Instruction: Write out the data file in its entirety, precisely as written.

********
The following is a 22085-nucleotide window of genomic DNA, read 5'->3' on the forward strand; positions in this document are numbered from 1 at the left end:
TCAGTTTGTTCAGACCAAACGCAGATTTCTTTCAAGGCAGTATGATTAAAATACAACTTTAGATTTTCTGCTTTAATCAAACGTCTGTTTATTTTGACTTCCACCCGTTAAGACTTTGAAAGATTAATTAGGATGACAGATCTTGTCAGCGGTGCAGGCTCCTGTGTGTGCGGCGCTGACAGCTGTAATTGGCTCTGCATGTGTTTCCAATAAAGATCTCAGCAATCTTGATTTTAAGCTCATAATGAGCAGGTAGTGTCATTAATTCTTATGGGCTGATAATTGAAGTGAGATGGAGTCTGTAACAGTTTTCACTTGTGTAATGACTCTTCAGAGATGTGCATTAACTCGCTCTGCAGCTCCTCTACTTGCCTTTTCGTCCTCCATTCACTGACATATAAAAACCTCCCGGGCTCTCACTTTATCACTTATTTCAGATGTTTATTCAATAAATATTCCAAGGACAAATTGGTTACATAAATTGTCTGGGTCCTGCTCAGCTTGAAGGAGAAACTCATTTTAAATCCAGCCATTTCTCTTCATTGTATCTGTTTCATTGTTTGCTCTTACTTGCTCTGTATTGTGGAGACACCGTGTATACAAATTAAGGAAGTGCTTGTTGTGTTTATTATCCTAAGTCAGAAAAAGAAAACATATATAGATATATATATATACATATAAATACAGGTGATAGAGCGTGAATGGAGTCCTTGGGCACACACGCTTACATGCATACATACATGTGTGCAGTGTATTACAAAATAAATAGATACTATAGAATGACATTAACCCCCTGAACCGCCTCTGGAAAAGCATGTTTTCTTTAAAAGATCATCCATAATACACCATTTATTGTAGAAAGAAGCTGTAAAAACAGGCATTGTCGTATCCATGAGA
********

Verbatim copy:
The following is a 22085-nucleotide window of genomic DNA, read 5'->3' on the forward strand; positions in this document are numbered from 1 at the left end:
TCAGTTTGTTCAGACCAAACGCAGATTTCTTTCAAGGCAGTATGATTAAAATACAACTTTAGATTTTCTGCTTTAATCAAACGTCTGTTTATTTTGACTTCCACCCGTTAAGACTTTGAAAGATTAATTAGGATGACAGATCTTGTCAGCGGTGCAGGCTCCTGTGTGTGCGGCGCTGACAGCTGTAATTGGCTCTGCATGTGTTTCCAATAAAGATCTCAGCAATCTTGATTTTAAGCTCATAATGAGCAGGTAGTGTCATTAATTCTTATGGGCTGATAATTGAAGTGAGATGGAGTCTGTAACAGTTTTCACTTGTGTAATGACTCTTCAGAGATGTGCATTAACTCGCTCTGCAGCTCCTCTACTTGCCTTTTCGTCCTCCATTCACTGACATATAAAAACCTCCCGGGCTCTCACTTTATCACTTATTTCAGATGTTTATTCAATAAATATTCCAAGGACAAATTGGTTACATAAATTGTCTGGGTCCTGCTCAGCTTGAAGGAGAAACTCATTTTAAATCCAGCCATTTCTCTTCATTGTATCTGTTTCATTGTTTGCTCTTACTTGCTCTGTATTGTGGAGACACCGTGTATACAAATTAAGGAAGTGCTTGTTGTGTTTATTATCCTAAGTCAGAAAAAGAAAACATATATAGATATATATATATACATATAAATACAGGTGATAGAGCGTGAATGGAGTCCTTGGGCACACACGCTTACATGCATACATACATGTGTGCAGTGTATTACAAAATAAATAGATACTATAGAATGACATTAACCCCCTGAACCGCCTCTGGAAAAGCATGTTTTCTTTAAAAGATCATCCATAATACACCATTTATTGTAGAAAGAAGCTGTAAAAACAGGCATTGTCGTATCCATGAGA